U.S. Federal Reserve tapers bond-buying to $75B US a month

The U.S. Federal Reserve has decided to taper its bond-buying program by $10 billion US a month, beginning in January.

Tapering of bond-buying program indicates central bank believes U.S. economy is recovering

Federal Reserve chairman Ben Bernanke has tapered the U.S. bond-buying program in his final month as chair of the U.S. central bank. (Jacquelyn Martin/Associated Press)

The U.S. Federal Reserve has decided to taper its bond-buying program by $10 billion US a month, beginning in January.

As Ben Bernanke prepares to step down as chair of the powerful U.S. central bank, the Fed voted Wednesday to reduce its monthly bond-buying program from $85 billion to $75 billion a month.

"Beginning in January, the committee will add to its holdings of agency mortgage-backed securities at a pace of $35 billion per month rather than $40 billion per month, and will add to its holdings of longer-term treasury securities at a pace of $40 billion per month rather than $45 billion per month," it said in a statement.

The move came as a surprise to investors, who did not expect the Fed to taper its stimulus in Bernanke's final month in office. Markets surged on the news with the Dow up 200 points in the half hour after the announcement.

It was at an all-time high at the end of the day, up 292 points at 16,167.

The bond purchases are intended to keep long-term loan rates low to spur economic growth, and Bernanke in his news conference noted that the Fed continues a high rate of stimulus and continues to build a large portfolio of U.S. bonds, now amounting to about $4 trillion.

He said there would be "further measured steps at future meetings" to reduce the amount of bonds the Fed buys each month, likely throughout 2014.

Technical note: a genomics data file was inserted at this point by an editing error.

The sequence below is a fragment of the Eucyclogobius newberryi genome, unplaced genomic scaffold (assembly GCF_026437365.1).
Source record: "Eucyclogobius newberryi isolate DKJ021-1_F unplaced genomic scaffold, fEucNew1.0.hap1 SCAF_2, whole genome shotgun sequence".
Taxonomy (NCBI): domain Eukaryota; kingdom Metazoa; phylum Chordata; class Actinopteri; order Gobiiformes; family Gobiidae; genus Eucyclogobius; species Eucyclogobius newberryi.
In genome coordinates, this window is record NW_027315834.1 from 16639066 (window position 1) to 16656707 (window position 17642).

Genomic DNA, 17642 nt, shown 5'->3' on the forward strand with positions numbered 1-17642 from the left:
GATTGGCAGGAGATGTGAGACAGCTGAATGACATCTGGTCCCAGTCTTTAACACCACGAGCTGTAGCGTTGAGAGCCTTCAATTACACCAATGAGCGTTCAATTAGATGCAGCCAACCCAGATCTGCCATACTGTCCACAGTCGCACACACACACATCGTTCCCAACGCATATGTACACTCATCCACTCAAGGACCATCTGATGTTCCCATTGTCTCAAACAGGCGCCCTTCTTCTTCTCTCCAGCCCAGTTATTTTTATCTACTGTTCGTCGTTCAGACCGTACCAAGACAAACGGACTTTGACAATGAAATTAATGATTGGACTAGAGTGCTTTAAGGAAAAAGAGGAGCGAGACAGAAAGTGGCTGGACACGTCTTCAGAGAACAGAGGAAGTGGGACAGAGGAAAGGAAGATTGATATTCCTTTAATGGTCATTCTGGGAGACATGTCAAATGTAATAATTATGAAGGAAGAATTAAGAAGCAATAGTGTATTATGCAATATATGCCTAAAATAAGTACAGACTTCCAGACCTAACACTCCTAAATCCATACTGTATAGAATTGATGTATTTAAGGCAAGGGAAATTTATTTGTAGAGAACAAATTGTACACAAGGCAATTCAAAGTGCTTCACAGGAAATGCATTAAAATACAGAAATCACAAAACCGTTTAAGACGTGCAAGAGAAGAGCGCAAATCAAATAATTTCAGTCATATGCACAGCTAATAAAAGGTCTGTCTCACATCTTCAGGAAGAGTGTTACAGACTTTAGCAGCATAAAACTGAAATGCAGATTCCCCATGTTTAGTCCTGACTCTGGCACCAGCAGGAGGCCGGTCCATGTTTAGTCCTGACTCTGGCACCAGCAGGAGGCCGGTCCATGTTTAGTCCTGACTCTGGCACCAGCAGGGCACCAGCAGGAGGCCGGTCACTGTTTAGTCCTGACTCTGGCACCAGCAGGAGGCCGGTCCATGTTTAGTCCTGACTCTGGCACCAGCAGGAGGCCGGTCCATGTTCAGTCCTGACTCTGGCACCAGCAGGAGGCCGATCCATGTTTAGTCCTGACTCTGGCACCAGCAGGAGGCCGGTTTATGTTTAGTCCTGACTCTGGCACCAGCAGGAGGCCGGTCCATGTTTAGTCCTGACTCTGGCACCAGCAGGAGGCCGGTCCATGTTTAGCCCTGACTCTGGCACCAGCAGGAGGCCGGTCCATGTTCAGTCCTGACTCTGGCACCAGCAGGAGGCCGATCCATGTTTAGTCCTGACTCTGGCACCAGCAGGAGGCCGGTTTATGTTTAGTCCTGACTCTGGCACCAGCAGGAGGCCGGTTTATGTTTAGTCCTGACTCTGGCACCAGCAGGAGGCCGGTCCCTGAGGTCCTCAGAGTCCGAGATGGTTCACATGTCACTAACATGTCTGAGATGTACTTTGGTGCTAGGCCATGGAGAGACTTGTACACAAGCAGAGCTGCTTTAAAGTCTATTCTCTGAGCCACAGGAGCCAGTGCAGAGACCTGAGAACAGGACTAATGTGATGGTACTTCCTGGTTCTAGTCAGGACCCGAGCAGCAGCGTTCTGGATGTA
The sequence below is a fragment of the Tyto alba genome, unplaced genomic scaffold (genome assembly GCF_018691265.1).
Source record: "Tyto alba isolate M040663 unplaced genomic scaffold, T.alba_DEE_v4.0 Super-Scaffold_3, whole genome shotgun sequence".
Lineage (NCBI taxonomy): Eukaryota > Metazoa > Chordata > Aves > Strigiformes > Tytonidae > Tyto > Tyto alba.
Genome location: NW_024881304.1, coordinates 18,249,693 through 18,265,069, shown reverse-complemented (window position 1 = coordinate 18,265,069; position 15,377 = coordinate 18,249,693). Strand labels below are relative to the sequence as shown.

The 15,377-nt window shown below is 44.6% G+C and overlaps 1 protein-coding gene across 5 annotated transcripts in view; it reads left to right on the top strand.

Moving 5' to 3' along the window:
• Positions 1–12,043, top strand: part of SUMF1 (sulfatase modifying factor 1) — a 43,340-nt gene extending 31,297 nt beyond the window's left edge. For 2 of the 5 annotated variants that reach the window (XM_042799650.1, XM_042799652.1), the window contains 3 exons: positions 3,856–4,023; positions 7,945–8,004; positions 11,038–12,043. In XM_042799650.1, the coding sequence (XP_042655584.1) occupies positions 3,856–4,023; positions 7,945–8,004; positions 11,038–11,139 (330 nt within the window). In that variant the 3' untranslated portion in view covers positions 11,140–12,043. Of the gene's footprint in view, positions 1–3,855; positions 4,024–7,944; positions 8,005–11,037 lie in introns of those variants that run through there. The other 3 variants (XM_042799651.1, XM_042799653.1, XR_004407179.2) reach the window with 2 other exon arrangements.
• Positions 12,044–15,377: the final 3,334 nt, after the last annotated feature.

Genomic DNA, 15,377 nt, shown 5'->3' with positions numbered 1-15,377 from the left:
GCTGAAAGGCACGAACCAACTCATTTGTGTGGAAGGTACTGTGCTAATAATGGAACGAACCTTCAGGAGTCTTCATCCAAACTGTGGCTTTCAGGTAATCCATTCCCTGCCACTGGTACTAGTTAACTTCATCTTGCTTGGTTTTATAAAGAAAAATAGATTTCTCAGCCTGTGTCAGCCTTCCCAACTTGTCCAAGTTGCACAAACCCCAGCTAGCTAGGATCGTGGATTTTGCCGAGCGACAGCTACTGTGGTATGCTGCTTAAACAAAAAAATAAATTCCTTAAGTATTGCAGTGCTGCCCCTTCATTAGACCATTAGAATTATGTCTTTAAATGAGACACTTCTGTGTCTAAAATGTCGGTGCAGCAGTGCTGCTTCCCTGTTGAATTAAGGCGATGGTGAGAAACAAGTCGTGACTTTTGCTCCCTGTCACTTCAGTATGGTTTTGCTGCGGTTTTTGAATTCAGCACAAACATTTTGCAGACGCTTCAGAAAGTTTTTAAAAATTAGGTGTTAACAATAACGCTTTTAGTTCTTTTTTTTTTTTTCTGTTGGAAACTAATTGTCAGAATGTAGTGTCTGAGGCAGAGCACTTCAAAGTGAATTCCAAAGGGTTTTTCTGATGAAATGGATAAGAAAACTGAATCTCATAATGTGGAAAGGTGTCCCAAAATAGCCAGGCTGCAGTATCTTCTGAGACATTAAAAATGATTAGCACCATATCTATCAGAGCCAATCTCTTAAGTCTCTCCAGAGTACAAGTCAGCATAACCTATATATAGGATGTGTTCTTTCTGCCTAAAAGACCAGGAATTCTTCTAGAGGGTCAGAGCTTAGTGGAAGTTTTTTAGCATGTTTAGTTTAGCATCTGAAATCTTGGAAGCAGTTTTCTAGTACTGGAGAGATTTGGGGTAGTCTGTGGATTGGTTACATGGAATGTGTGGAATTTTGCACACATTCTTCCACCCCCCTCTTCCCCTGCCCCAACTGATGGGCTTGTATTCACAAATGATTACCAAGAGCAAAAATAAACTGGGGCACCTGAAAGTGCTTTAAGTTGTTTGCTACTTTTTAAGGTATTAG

The Fed has been closely watching economic indicators, including the unemployment rate, which is at a five-year low of seven per cent.

"Recent economic indicators have increased our confidence that the job gains of the past quarter will continue," Bernanke said. 

Still dependent on economic data

Yet the Fed's economic policy remains "highly accommodative," he said, expressing concern that there may be a reversal in economic fortunes which could stall the reduction in bond-buying.

At the same time, the Fed lowered its expectations for unemployment over the next few years, saying it could range between 6.3 per cent and 6.6 per cent by the end of 2014. In a move meant to forestall any sharp market reaction, it said it planned to keep rates near zero "well past the time" that the jobless rate falls below 6.5 per cent.

Inflation remains historically low and the Fed notes it is below its optimal rate of two per cent. For the 12 months ending in October, consumer inflation as measured by the Fed's preferred index is just 0.7 per cent, well below its target. 

BMO economist Michael Gregory noted the Fed’s focus on the lack of inflation in the U.S. economy.

First, the Fed served notice that it is 'monitoring inflation developments carefully,' a notice that could stay further tapering moves if inflation falls further,” he said.

Trying to taper market expectations